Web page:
This past summer, Evergreen Brickworks issued a call to artists to submit ideas for projects that addressed equity in public space. Artist Kristin Li responded; her striking Prison Dispatches was chosen, and is now on display for anyone who’s out and about for a hike, or picking up food from the weekly farmers market.
At first glance, people may assume it’s a map of trails or public green spaces, but upon closer inspection, the map reveals a picture of prison locations and detainment centres in Ontario. “I wanted to draw a spatial relationship between the people who are visiting Evergreen and the prisons that are in their proximity,” says Li, who has made the map interactive. A quick scan of a QR code allows the public to read news stories and personal experiences about how life in prison has been affected since the onset of the pandemic.
For many years, Li has been involved with supporting The Prisoner Correspondence Project, a solidarity project to support queer and transgender prisoners in Canada and the USA. “I’m interested in structures of power, and trying to understand the fundamental systems and hierarchies that maintain the existing social order,” says Li. Her exhibit not only inspires conversations and ideas about prisoners rights, but also reveals numerous pandemic stories that have received little to no coverage in mainstream media.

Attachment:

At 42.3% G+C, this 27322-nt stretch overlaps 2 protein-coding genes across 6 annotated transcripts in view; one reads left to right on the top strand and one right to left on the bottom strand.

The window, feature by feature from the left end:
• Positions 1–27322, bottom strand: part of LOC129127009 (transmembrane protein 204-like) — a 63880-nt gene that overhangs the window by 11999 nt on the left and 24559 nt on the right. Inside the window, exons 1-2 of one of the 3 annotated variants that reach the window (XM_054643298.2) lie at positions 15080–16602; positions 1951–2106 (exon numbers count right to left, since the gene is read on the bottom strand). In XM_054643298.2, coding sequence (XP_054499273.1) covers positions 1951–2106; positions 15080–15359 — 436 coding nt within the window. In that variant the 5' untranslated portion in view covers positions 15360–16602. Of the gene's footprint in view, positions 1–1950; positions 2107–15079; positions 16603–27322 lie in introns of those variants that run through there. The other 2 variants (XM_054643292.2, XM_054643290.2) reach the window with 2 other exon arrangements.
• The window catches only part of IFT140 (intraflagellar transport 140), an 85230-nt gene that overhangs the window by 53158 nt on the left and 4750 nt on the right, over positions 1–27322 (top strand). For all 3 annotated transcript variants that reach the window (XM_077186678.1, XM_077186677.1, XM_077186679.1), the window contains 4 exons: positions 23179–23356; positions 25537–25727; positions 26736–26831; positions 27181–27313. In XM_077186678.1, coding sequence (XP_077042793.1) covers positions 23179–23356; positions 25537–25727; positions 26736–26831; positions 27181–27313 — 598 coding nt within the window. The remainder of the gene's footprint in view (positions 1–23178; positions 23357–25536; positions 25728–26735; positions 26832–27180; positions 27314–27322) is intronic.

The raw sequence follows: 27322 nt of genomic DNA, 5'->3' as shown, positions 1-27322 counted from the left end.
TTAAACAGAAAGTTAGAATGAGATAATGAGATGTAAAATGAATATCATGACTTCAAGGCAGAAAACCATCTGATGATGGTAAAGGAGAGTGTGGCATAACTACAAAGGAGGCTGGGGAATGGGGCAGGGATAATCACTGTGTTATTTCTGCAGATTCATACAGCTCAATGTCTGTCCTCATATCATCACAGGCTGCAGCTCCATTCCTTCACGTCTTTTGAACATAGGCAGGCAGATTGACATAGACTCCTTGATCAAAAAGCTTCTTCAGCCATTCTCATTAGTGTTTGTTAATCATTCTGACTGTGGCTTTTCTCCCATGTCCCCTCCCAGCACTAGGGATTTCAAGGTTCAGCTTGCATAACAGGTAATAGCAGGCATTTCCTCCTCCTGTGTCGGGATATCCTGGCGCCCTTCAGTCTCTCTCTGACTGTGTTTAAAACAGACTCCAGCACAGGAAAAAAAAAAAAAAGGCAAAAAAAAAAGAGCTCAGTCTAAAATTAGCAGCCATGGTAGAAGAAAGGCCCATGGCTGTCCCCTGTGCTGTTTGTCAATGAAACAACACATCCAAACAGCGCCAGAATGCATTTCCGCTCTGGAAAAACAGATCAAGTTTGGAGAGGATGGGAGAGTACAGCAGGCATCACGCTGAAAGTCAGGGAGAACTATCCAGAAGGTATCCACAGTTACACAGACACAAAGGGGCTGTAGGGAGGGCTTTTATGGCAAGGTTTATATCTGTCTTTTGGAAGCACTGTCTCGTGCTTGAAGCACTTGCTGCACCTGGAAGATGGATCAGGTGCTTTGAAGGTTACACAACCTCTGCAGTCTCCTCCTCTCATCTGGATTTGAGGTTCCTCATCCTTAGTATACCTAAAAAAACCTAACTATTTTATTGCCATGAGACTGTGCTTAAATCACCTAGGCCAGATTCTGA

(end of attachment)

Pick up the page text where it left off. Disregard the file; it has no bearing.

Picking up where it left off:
In a video about the project, Li talks about how efforts to curb the spread of Covid-19 within prison walls has lead to increased deprivation, with reduced access to outdoor space and showers. “The unbearable conditions have led to organized resistance by prisoners,” says Li, describing hunger strikes in prisons across Canada where desperate prisoners plea for fresh air.
Li’s smart and impactful project stops people in their tracks and encourages the public to consider life in Ontario’s prisons in a way most have likely not. As a public art project with the goal of illuminating issues of equity, Li’s Prison Dispatches is outstanding. Plan a walk to check it out. More info on can be found on Li’s website.
Kristin Li was born in Chengdu, China, and currently works in Toronto and Montreal. Li’s work has been shown globally, including screenings at Oberhausen (Germany), National Contemporary Art Museum Bucharest (Romania), Cinémathèque quebécoise (Canada), MIX NYC (USA), Videoformes International Digital Arts Festival (France), Bucharest International Experimental Film Festival (Romania), Cinemateca de Curitiba (Brazil), Winnipeg Cinematheque (Canada), Laceno d’Oro (Italy) and Galerie Leonard & Bina Ellen (Canada). Li is currently pursuing an MFA in Film Production at York University.